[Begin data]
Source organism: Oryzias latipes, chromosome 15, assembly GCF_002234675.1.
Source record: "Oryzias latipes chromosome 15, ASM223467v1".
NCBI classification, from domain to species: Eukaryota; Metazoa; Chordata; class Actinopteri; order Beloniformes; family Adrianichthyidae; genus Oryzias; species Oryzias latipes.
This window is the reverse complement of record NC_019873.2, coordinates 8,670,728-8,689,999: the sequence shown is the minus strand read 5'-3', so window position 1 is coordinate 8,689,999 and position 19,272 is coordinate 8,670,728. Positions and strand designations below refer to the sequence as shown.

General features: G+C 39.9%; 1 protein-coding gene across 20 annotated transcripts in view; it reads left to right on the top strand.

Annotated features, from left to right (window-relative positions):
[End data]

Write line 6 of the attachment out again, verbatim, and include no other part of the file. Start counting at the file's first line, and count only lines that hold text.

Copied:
Annotated features, from left to right (window-relative positions):